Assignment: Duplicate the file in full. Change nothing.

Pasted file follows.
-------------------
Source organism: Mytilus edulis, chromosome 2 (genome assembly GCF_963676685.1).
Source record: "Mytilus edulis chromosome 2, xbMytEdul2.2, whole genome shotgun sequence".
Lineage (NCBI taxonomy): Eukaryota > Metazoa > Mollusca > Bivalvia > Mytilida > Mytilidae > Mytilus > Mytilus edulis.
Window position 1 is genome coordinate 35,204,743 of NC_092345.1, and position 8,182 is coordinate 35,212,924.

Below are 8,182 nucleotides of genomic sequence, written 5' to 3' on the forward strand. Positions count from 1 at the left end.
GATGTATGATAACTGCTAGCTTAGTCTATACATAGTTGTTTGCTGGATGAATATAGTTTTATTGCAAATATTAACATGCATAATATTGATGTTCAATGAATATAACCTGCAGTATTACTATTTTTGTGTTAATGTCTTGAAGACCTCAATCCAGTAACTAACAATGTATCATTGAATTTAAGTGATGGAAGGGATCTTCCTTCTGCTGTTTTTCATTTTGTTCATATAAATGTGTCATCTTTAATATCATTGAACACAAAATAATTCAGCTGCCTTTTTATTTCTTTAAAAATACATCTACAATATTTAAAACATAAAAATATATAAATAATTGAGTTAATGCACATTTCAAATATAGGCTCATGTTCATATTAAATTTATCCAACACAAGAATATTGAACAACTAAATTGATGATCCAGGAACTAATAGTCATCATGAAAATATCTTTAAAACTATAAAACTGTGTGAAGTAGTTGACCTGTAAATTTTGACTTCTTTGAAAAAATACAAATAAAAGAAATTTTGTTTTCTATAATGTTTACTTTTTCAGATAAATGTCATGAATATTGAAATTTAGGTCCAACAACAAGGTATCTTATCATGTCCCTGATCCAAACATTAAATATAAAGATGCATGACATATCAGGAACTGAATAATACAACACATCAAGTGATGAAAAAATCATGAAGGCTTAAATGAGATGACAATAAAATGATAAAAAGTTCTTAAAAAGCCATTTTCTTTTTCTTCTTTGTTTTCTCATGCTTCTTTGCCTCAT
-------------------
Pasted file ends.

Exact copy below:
Source organism: Mytilus edulis, chromosome 2 (genome assembly GCF_963676685.1).
Source record: "Mytilus edulis chromosome 2, xbMytEdul2.2, whole genome shotgun sequence".
Lineage (NCBI taxonomy): Eukaryota > Metazoa > Mollusca > Bivalvia > Mytilida > Mytilidae > Mytilus > Mytilus edulis.
Window position 1 is genome coordinate 35,204,743 of NC_092345.1, and position 8,182 is coordinate 35,212,924.

Below are 8,182 nucleotides of genomic sequence, written 5' to 3' on the forward strand. Positions count from 1 at the left end.
GATGTATGATAACTGCTAGCTTAGTCTATACATAGTTGTTTGCTGGATGAATATAGTTTTATTGCAAATATTAACATGCATAATATTGATGTTCAATGAATATAACCTGCAGTATTACTATTTTTGTGTTAATGTCTTGAAGACCTCAATCCAGTAACTAACAATGTATCATTGAATTTAAGTGATGGAAGGGATCTTCCTTCTGCTGTTTTTCATTTTGTTCATATAAATGTGTCATCTTTAATATCATTGAACACAAAATAATTCAGCTGCCTTTTTATTTCTTTAAAAATACATCTACAATATTTAAAACATAAAAATATATAAATAATTGAGTTAATGCACATTTCAAATATAGGCTCATGTTCATATTAAATTTATCCAACACAAGAATATTGAACAACTAAATTGATGATCCAGGAACTAATAGTCATCATGAAAATATCTTTAAAACTATAAAACTGTGTGAAGTAGTTGACCTGTAAATTTTGACTTCTTTGAAAAAATACAAATAAAAGAAATTTTGTTTTCTATAATGTTTACTTTTTCAGATAAATGTCATGAATATTGAAATTTAGGTCCAACAACAAGGTATCTTATCATGTCCCTGATCCAAACATTAAATATAAAGATGCATGACATATCAGGAACTGAATAATACAACACATCAAGTGATGAAAAAATCATGAAGGCTTAAATGAGATGACAATAAAATGATAAAAAGTTCTTAAAAAGCCATTTTCTTTTTCTTCTTTGTTTTCTCATGCTTCTTTGCCTCAT